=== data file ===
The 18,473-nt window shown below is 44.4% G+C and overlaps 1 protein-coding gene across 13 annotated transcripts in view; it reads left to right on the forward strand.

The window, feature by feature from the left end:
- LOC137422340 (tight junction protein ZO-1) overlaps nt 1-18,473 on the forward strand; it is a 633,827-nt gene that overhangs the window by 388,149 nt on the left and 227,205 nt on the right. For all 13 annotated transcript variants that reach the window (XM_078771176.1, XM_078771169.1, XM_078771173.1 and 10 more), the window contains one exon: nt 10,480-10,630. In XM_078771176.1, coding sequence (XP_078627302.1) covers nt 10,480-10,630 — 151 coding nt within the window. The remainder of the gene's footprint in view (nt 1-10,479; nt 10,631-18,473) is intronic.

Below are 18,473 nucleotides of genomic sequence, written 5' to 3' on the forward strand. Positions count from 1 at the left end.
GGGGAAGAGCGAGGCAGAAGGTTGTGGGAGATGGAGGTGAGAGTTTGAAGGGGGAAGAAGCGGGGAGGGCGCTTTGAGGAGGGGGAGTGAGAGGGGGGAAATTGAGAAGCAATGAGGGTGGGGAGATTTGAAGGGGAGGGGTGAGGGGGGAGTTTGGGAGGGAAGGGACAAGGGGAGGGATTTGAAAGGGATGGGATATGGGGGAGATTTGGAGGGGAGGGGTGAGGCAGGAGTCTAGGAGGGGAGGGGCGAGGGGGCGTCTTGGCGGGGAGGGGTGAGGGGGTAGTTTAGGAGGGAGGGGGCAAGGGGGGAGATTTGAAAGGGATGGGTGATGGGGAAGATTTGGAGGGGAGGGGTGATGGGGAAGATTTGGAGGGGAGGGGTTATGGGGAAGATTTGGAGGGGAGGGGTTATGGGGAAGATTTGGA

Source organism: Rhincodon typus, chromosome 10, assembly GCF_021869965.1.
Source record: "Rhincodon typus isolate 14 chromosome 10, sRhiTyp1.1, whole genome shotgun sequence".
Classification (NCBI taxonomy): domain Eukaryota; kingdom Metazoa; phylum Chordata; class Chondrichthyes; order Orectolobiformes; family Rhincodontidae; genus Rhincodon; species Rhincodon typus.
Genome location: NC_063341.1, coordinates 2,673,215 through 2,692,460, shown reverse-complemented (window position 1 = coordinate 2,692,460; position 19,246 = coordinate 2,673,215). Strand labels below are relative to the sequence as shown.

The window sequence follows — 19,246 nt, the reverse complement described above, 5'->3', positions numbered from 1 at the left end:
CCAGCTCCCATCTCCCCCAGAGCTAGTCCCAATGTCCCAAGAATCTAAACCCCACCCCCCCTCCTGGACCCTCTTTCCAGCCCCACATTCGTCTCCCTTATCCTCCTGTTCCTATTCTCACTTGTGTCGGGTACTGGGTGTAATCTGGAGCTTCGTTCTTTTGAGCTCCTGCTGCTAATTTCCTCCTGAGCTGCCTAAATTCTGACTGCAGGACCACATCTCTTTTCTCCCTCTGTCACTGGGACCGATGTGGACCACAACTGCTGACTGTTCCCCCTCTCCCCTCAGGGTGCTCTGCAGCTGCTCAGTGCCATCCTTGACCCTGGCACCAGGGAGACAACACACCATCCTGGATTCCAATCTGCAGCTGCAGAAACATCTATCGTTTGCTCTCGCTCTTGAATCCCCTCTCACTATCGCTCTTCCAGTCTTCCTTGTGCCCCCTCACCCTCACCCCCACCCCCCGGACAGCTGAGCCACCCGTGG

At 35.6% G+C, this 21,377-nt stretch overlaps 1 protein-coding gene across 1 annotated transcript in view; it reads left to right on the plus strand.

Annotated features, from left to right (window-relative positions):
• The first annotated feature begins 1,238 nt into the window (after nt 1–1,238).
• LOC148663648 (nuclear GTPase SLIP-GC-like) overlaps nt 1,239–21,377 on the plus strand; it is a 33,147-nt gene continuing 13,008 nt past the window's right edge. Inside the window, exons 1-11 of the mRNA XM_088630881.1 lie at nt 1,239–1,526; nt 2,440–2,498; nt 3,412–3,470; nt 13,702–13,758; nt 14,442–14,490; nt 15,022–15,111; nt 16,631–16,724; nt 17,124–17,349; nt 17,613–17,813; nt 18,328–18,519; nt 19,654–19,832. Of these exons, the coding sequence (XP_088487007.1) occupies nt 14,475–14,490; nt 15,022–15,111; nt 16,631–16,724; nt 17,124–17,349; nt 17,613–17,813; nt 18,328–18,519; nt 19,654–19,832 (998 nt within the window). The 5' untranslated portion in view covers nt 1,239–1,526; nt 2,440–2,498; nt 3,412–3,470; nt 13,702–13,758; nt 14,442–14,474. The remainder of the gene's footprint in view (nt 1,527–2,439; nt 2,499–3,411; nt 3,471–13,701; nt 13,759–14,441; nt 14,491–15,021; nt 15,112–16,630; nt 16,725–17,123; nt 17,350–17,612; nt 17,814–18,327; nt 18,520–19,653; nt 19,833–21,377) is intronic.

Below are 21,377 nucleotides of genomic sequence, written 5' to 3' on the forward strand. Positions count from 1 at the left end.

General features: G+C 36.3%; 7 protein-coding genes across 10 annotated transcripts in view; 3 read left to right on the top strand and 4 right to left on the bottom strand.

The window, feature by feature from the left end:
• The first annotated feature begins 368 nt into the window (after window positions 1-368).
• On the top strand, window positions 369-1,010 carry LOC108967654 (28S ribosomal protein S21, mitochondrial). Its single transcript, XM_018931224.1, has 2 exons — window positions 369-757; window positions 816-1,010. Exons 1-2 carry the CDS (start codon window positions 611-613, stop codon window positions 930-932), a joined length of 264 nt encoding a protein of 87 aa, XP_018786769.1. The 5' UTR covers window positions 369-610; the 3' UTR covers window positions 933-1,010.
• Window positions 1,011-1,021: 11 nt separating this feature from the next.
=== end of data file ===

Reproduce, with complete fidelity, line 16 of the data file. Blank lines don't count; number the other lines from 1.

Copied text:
Below are 21,377 nucleotides of genomic sequence, written 5' to 3' on the forward strand. Positions count from 1 at the left end.